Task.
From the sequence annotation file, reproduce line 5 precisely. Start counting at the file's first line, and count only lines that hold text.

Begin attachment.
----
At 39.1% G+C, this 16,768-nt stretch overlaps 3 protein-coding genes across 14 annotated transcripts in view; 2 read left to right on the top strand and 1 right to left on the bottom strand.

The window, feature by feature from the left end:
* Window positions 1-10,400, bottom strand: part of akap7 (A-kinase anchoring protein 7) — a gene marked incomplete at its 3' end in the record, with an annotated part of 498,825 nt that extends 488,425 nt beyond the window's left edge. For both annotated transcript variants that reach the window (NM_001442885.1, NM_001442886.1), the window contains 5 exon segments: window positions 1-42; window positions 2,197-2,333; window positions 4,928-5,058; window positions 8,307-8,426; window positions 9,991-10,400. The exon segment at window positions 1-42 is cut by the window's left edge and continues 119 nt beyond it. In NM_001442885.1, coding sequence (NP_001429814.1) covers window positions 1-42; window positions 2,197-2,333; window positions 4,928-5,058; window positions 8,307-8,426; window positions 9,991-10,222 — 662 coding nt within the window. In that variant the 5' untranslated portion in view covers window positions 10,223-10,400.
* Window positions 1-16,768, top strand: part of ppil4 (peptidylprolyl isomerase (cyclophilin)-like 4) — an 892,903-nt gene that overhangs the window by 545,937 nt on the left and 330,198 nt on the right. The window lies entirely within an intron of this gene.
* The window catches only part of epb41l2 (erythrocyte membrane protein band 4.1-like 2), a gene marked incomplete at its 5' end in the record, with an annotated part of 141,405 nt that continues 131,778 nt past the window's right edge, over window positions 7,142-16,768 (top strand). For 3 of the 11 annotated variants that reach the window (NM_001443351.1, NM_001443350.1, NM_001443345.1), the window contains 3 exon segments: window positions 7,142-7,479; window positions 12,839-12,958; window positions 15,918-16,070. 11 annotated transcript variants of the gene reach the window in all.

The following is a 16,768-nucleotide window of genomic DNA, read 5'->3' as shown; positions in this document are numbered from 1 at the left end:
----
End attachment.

* The window catches only part of epb41l2 (erythrocyte membrane protein band 4.1-like 2), a gene marked incomplete at its 5' end in the record, with an annotated part of 141,405 nt that continues 131,778 nt past the window's right edge, over window positions 7,142-16,768 (top strand). For 3 of the 11 annotated variants that reach the window (NM_001443351.1, NM_001443350.1, NM_001443345.1), the window contains 3 exon segments: window positions 7,142-7,479; window positions 12,839-12,958; window positions 15,918-16,070. 11 annotated transcript variants of the gene reach the window in all.